The Amateur Amateur: Too Sexy for My Shack

By Gary Hoffman, KB0H
Contributing Editor
December 19, 2001

Sibling rivalry is extended to the arena of ham shacks.

Chris's 100' tower

100-foot tower, self-assembled.

My shack is not very impressive. It is tremendously messy--in true ham tradition--but beneath the debris there is not much to see. I don't have a lot of meters. I have no amplifiers. There is a genuine antique Morse key, but that actually belongs to my wife (her grandfather was a railroad telegrapher). There are a couple of computers, but they are ancient leftovers with clock speeds of about 2 Hz and have nary a byte of ham software on them. I have a couple of "boat anchors"--gifts from a friend who was cleaning out his basement. One of them is an oscilloscope. I turned it on once. It made a loud SNAP! sound, and I've been terrified to go near it ever since. The other device is an ancient receiver of some sort, but apparently its plugs are designed only to accept bananas.

I, did, however, recently visit a real ham shack. It belongs to my brother, Chris, K1KC--an Extra class operator and my primary mentor. His beautiful house is located on a few acres of land just outside of Atlanta, Georgia. His property features very tall pine trees and huge slabs of granite. I was surprised to see only one radio tower, but Chris explained that severe winds had brought down most of his antenna farm and that he was in the process of rebuilding. He told me that the imposing tower next to his house was, in fact, only partially complete. He said there were still several more sections to add, but it already looked pretty tall to me.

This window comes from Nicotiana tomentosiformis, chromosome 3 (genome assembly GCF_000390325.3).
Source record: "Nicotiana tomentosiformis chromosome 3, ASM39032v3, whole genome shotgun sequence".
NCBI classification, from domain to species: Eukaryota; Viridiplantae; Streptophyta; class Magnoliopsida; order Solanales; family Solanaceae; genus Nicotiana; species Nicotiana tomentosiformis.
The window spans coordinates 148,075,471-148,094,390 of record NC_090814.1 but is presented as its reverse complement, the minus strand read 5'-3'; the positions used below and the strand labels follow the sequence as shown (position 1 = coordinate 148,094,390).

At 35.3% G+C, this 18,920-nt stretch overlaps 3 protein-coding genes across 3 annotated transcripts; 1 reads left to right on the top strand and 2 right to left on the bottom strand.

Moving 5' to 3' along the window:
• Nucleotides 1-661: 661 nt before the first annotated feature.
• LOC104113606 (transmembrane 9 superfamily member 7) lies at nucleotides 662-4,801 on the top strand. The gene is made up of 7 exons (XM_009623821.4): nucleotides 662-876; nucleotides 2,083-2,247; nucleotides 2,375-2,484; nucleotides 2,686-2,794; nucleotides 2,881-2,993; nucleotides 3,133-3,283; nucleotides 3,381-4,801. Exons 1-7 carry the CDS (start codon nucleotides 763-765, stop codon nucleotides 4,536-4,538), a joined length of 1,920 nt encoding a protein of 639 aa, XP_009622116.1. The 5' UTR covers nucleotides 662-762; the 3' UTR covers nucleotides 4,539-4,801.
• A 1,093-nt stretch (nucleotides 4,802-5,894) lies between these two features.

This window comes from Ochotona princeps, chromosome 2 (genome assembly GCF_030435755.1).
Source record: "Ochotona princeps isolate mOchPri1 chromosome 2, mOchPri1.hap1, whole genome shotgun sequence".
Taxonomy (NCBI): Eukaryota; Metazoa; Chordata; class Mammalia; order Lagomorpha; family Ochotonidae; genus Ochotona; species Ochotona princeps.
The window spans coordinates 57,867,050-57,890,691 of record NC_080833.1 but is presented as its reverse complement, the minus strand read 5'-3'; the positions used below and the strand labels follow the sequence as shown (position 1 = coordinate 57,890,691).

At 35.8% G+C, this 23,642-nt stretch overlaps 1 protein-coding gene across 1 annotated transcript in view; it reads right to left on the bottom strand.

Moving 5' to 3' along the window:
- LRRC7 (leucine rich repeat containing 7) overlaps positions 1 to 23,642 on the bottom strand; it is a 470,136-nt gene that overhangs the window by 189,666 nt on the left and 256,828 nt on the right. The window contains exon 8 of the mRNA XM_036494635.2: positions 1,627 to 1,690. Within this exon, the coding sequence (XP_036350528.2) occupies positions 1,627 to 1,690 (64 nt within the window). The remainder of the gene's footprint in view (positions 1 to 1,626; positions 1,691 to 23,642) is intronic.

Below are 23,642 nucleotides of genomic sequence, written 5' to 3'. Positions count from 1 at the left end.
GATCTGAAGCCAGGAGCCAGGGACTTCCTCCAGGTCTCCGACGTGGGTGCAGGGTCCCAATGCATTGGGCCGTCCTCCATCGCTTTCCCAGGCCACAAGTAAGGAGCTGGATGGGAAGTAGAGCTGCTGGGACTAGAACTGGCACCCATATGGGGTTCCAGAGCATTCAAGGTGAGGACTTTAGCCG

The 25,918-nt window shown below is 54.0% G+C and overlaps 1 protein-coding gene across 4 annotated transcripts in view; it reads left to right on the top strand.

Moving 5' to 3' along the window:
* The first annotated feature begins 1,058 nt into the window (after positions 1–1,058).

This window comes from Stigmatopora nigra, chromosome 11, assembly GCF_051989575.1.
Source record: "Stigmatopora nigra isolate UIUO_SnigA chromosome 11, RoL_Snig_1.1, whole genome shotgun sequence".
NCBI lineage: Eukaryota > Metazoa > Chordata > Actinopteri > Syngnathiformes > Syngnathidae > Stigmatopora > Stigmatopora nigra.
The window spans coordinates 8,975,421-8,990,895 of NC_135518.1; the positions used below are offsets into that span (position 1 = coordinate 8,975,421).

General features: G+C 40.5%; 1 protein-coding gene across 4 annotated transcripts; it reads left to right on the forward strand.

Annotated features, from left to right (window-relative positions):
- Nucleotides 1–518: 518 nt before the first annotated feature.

tower sections on ground

Tower parts waiting for construction.

I jokingly asked if he were trying to get his antenna above the height of the surrounding pine trees. (Hint: Never joke with a fanatic about his hobby. That's exactly what he intended to do.) He further surprised me by telling me that he had erected the whole tower by himself. I couldn't fathom that and asked how he accomplished it.

"It's just a matter of getting the mechanical advantage," he replied. I could only assume that he knew some secrets of leverage that would have amazed Archimedes.

Chris showed me around his property. Much of the tour consisted of him pointing out where various antennas and masts used to be prior to the windstorm. He showed me a roll of chicken wire that had at one time been spread out across a huge slab of granite. I wondered why he thought the granite slab might try to escape, but he explained that the chicken wire was part of an elaborate counterpoise scheme.

giant roll of cable

A roll of coax looking for a job.

He pointed out an eclectic array of antennas on the roof. He showed me satellite dishes, antenna parts, sections of masts, and numerous other large objects, all waiting to be used or scrapped. I began to understand how he had earned the nickname "Junkman."

Chris showed me all of the anchor points for the guy wires holding up his tower and told me how much each of them weighed. He had poured the concrete himself, he said. The only thing he hadn't done by himself was to haul in the satellite dishes.